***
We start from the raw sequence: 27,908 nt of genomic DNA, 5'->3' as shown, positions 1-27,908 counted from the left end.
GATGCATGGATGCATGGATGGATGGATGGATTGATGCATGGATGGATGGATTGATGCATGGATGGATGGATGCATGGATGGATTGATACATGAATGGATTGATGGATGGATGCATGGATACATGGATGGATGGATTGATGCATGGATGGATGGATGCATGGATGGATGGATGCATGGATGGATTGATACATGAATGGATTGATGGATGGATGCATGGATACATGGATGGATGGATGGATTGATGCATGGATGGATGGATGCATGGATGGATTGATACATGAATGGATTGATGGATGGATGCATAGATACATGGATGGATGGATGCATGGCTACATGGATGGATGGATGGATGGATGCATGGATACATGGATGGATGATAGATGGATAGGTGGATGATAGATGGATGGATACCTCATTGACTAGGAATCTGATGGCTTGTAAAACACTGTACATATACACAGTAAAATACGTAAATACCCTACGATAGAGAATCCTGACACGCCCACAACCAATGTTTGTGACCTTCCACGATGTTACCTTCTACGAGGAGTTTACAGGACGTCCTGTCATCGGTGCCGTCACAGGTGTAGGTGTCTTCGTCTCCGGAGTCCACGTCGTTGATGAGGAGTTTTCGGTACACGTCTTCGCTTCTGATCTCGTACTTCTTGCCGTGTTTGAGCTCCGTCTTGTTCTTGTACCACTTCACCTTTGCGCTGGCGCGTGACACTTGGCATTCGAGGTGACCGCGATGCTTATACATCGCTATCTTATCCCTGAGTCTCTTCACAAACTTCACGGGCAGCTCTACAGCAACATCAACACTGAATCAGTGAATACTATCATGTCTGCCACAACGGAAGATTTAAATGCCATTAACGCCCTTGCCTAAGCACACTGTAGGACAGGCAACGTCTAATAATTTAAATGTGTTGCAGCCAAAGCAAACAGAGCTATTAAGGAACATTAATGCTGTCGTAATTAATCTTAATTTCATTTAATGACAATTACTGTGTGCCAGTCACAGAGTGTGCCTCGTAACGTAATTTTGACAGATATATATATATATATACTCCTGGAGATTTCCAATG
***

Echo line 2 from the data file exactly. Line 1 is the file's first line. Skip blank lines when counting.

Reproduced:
GATGCATGGATGCATGGATGGATGGATGGATTGATGCATGGATGGATGGATTGATGCATGGATGGATGGATGCATGGATGGATTGATACATGAATGGATTGATGGATGGATGCATGGATACATGGATGGATGGATTGATGCATGGATGGATGGATGCATGGATGGATGGATGCATGGATGGATTGATACATGAATGGATTGATGGATGGATGCATGGATACATGGATGGATGGATGGATTGATGCATGGATGGATGGATGCATGGATGGATTGATACATGAATGGATTGATGGATGGATGCATAGATACATGGATGGATGGATGCATGGCTACATGGATGGATGGATGGATGGATGCATGGATACATGGATGGATGATAGATGGATAGGTGGATGATAGATGGATGGATACCTCATTGACTAGGAATCTGATGGCTTGTAAAACACTGTACATATACACAGTAAAATACGTAAATACCCTACGATAGAGAATCCTGACACGCCCACAACCAATGTTTGTGACCTTCCACGATGTTACCTTCTACGAGGAGTTTACAGGACGTCCTGTCATCGGTGCCGTCACAGGTGTAGGTGTCTTCGTCTCCGGAGTCCACGTCGTTGATGAGGAGTTTTCGGTACACGTCTTCGCTTCTGATCTCGTACTTCTTGCCGTGTTTGAGCTCCGTCTTGTTCTTGTACCACTTCACCTTTGCGCTGGCGCGTGACACTTGGCATTCGAGGTGACCGCGATGCTTATACATCGCTATCTTATCCCTGAGTCTCTTCACAAACTTCACGGGCAGCTCTACAGCAACATCAACACTGAATCAGTGAATACTATCATGTCTGCCACAACGGAAGATTTAAATGCCATTAACGCCCTTGCCTAAGCACACTGTAGGACAGGCAACGTCTAATAATTTAAATGTGTTGCAGCCAAAGCAAACAGAGCTATTAAGGAACATTAATGCTGTCGTAATTAATCTTAATTTCATTTAATGACAATTACTGTGTGCCAGTCACAGAGTGTGCCTCGTAACGTAATTTTGACAGATATATATATATATATACTCCTGGAGATTTCCAATG